Kyle and her husband moved to Brookfield in 1986. She became active in local politics and started blogging in 2004. Her focus is primarily on local issues but often includes state and national topics, too. Kyle looks at things from the taxpayers' perspective in a creative, yet down to earth way, addressing them from a practical point of view.
The phrase so close, yet so far away was never more true for me than yesterday. A friend asked on Thursday night if I was interested in going to Cedarburg Friday, That was just the nudge I needed. I said, yes!
Neither of us had ever gone to one of these campaign stops before, so we were greenhorns. We did manage to get there by 8am, but we could see by the crowd, that was not nearly early enough.
After waiting for a long time to get through security, something I should have anticipated, we finally were allowed through. Unfortunately, we were on the north side of the podium--the wrong side of town. We did have an excellent view of the backside of the press bleachers though! (Photo courtesy of another attendee.)
From JSOnline: Police said there were at least 12,500 who were admitted to the secure area and another 5,000 who did not fit.
The rumor was that when this Cedarburg stop was originally set up, they were expecting a crowd of 2,000. I think there is little doubt about what Palin and the convention has done for the ticket. (I think many people saw a new side to John McCain through his convention speech.)
Whitney Clapper sang the National Anthem and did an outstanding job. Dr. Ferry from Concorida University provided the invocation--not just some wimpy little generic prayer, this was a meaty prayer. (I should have taken notes but my eyes were closed.)
We could hear the speakers fine; we just could not see a thing. While Congressman Sensenbrenner was speaking, the guards permitted a crowd of attendees to flood the street, allowing them to get much closer to the bleachers, while we were kept back on the sidewalks. Many started booing near me. Poor Sensenbrenner! The boos quickly died down when the sidewalk crowd realized the street group could see no better.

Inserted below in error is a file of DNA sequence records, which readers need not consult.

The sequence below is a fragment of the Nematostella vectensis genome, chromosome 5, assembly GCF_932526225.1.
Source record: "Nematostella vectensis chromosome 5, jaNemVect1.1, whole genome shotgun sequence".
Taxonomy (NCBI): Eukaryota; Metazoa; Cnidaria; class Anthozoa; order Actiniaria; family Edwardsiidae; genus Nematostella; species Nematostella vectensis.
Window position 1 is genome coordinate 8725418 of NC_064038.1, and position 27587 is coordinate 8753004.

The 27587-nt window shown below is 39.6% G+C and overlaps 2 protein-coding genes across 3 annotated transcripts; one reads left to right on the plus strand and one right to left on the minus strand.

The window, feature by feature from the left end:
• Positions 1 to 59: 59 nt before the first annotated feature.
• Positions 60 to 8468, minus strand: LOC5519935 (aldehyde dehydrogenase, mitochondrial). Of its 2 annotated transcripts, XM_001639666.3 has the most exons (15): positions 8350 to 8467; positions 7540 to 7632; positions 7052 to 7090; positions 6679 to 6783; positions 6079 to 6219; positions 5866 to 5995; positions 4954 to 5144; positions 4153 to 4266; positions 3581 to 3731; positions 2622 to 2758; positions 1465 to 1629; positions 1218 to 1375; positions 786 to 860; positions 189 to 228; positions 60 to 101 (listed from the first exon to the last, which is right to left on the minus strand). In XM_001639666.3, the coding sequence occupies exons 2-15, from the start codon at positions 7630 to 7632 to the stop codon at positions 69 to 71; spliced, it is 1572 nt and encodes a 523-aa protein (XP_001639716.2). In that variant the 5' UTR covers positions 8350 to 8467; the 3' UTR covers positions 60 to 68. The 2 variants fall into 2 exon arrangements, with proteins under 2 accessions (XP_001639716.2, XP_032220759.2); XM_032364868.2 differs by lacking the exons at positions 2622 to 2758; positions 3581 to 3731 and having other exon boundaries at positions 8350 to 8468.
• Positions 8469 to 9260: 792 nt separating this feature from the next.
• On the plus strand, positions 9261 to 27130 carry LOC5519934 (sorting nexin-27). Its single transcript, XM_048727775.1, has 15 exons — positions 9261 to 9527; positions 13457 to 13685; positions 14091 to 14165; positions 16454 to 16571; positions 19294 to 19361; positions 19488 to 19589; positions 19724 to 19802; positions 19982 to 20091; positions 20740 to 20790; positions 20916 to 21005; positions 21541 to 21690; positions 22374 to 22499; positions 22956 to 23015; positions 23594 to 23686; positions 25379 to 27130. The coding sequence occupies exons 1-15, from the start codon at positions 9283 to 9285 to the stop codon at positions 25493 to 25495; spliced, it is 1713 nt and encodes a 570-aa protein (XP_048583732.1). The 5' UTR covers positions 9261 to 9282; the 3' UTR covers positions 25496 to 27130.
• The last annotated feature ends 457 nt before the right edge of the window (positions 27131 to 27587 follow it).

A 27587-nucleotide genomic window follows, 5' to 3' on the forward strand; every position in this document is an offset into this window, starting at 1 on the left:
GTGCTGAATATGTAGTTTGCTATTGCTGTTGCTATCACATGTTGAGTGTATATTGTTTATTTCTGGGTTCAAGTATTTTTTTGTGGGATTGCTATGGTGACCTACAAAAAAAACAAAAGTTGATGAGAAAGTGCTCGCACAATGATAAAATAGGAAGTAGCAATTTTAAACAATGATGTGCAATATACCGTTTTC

We decided that we might as well leave our spot to see if we could get a better glimpse on the south side of the crowd. The guard informed us we would have to go through security on the other end of main street if we left, but we really did not care. It was pretty worthless where we were.
It was an interesting walk down the alley to the east of the main street.We could see the news vans,.sign distribution area (picked up a few), campaign "stuff" vendors, and of course...protesters.
I purchased a fabulous pin, featuring Lincoln (birth of the Republican party), Reagan, and now McCain.
We then headed to Tomasos Pizza where we could watch the coverage on the TV screen. There we met William, who told us he was right up front! He showed us some of his pictures on his camera and promised to email. (Many on the slideshow are courtesy of Bill and another friend.)
Other people on the street had various signs, McCain face cut-outs, and some had elephant shaped auction paddle style signs. The paddles we learned were courtesy of John Murphy (left) of Mequon's BetterBidders auction paddle company. We met up with him later and he told us a similar pair, from the 2004 election, now resides in the Smithsonian!
The crowd was very up-beat, despite 1,000s being turned away. People were friendly and ready to share or trade their McCain/Palin goodies. Even though we were not able to see the candidates for ourself, it still was a fun experience. The weather was great and the mood even better.
No doubt about it, the Republicans are energized!
Bits and pieces
A funny tid-bit:
"After speaking, McCain and Palin ducked into The Chocolate Factory to greet people. "I've got to get the moose tracks, please," said Palin at the counter. "Moose tracks, you know, near and dear to my heart. I can't go wrong with it." She was given a waffle cone with a giant scoop. McCain ordered sorbet; Cindy McCain ordered a brownie.
Interesting note: When an important person is in town, such as the president of the United States or presidential candidate, don't count on going to Froedert hospital's emergency room without calling first. Friday they diverted patients to other hospitals while the VIP were in town. (Learned this by experience.)
What to, and not to bring: My advice is that it is best to think of these events in terms of airport security. While waiting in line to pass through security, we heard you needed ID (didn't.) Also heard umbrellas were a no-no, so were American flags if the stick was too long. I think beverages were out too. Weapons of course are verboten and I think a scissors, letter opener, pocket knife, or anything else the guard might think could be used to hurt someone. The guard next to us was ripping the flags off the sticks and keeping the sticks, but my guard let me take mine in. My very short collapsible umbrella was OK (they did feel it though.)
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Links: Lots more pictures on my McCain Slideshow